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By Florence Syme-Buchanan/Jason Brown

AVARUA, Rarotonga, Cook Islands (April 26, 2000 -- Cook Islands News)---The government has given inter-island Nautilus Shipping formal notice: stop sailing in three months.

Official reason? Government has to protect local shipping interests against foreign "fly-by-nighters," according to Ministry of Transport's Joe Caffery.


Rumors of the shipping ban have caused an outcry among exporters to the outer islands who say they prefer the Nautilus service.

Some claim the move is political. The only fully local shipping company, Taio Shipping, belongs to Assistant Minister of Transport Tapi Taio.

One source says Taio Shipping has told the Cabinet it is buying a new boat and needs protection to ensure a viable business.

Caffery says it is a simple case of over-tonnage. Local shipping could go "haywire" without protection, with too many boats chasing too little cargo.


Nautilus Shipping lawyer Brett Gibson denies Caffery's fly-by-night claims.

"These guys bought this boat, with a significant amount of loan finance and facing significant interest rates, just for this route. And it's partly owned by a Cook Islander."

In a meeting with Transport Minister Dr. Robert Woonton and Under Secretary Tapi Taio, Chamber of Commerce officials say government claimed Fetu Tokelau was subsidized by the New Zealand government.

Any suggestions that Fetu Tokelau gets subsidies are mistaken, says Gibson.

Then known as MV Forum Tokelau, says Gibson, the ship was bought by Nautilus Shipping at commercial rates from the Tokelau government, which holds a mortgage on the ship. The Tokelau government then bought another ship from the New Zealand government -- simply called MV Tokelau -- for an "apparently" subsidized cost of $1. This subsidy has nothing to do with the Cook Islands ship, now renamed MV Fetu Tokelau.


Chamber president Don Beer, Jr. says that government also claimed in the meeting that Nautilus Shipping expanded from servicing the northern group without government approval.

Gibson says this is also mistaken. He says it is true the license was originally only for the northern group. But, last year, Deputy Prime Minister Norman George promoted Nautilus to the rest of the country and a license extension was approved.

"It was to have run out on 31st October in any case."


Nautilus Shipping is pleased that government has now agreed to postpone the cancellation from one month to three months from now, says Gibson.

Caffery says the cancellation is a "prerogative" of the Minister of Transport.

Beer is concerned that government appears to have rushed into a decision without consulting outer islanders and suppliers. "Government needs to speak to the users of this facility. I really feel for the outer islands, which haven't enjoyed a good shipping service for many years."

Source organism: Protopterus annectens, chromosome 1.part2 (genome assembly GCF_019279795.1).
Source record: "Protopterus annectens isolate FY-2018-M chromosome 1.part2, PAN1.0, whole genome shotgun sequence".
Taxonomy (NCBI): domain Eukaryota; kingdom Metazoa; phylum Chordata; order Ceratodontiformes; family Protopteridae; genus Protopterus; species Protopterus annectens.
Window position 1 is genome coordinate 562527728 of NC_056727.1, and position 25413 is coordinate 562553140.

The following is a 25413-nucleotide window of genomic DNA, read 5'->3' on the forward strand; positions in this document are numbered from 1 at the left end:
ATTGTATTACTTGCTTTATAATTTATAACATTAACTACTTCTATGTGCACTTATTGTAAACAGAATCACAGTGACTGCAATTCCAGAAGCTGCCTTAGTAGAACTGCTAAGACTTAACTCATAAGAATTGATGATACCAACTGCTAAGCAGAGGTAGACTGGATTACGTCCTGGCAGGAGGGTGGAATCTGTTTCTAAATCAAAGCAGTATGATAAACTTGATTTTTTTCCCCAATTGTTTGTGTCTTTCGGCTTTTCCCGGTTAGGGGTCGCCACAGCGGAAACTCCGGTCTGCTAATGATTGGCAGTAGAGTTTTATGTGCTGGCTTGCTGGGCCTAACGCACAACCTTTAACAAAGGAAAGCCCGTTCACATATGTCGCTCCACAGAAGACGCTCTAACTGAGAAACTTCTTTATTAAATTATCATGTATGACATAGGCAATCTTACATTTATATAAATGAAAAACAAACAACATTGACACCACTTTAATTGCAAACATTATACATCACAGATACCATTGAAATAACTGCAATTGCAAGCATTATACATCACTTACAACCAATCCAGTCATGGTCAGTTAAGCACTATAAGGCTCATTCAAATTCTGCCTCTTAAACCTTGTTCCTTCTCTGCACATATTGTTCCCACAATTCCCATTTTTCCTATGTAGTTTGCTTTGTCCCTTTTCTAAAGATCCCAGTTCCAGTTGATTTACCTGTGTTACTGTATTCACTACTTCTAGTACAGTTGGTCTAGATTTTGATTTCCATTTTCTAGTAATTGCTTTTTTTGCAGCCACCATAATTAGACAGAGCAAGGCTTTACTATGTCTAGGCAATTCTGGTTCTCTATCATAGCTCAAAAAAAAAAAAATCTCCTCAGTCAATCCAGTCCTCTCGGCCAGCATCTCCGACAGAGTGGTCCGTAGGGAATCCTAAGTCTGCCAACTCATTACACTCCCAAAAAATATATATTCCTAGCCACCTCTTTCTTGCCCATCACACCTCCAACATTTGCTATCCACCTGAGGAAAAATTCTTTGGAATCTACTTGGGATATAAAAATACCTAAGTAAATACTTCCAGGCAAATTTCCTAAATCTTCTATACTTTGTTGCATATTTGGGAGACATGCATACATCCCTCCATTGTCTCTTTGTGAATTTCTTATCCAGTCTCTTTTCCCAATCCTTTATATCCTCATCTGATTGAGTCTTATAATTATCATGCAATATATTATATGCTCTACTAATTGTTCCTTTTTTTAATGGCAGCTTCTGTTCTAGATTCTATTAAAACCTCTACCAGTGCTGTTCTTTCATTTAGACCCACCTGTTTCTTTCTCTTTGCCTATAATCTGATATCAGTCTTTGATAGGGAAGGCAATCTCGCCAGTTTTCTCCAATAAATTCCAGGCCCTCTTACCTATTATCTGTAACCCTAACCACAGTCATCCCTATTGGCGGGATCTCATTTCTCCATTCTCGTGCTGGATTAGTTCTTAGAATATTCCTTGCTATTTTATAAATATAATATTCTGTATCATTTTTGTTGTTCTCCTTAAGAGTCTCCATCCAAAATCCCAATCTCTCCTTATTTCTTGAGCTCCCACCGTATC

Taio could not be contacted by CINews for comment despite calls over the weekend.

CITC manager Robin Bullen says the government is laying itself open to criticism. It would be very disappointing if fair competition is not allowed, he says.

"True market forces will dictate who ends up running a service. The operator that gives the best service at the best price will, at the end of the day, succeed."

Bullen says government's job should be to set shipping standards and see these are maintained. If an operator meets all safety and service requirements, then that operator should be able to run a service without restriction.


Vicky Vaineritua of Meatco, a major supplier to the outer islands, says they send most of their orders through Nautilus because of the company's efficient schedules.

She says they've discovered goods sent on Fetu Tokelau arrive in better condition. Nautilus does its own stevedoring, saving outer islands importers money. "That's why people are happy -- because they are offering a better service," adds Vaineritua.

For additional reports from the Cook Islands News Online, go to PACIFIC ISLANDS REPORT News/Information Links: Newspapers/Cook Islands News Online.



AVARUA, Rarotonga, Cook Islands (April 29, 2000 – Radio Australia)---The Cook Islands government is being accused of halting a shipping service because it competes with a company owned by a parliamentarian of the ruling party.

Opposition leader Sir Geoffrey Henry claims the government is simply protecting the interests of transport undersecretary Tapi Taio.

Mr. Taio’s company competes with Nautilus Shipping, which the government has now told to cease trading within three months.

The government said it is trying to protect local companies from "fly-by-night" foreign operators, but Sir Geoffrey rejects that, saying the decision is purely political.

"What you've got is just pure greed showing its ugly face, so the hand of somebody who owns a shipping company is now in government and in a position to further his own interest.

"They have shown no respect whatsoever for transparency and in this instance they've shown no respect whatsoever for competition," Sir Geoffrey said.

For additional reports from Radio Australia, go to PACIFIC ISLANDS REPORT News/Information Links: Radio/TV News/Radio Australia.

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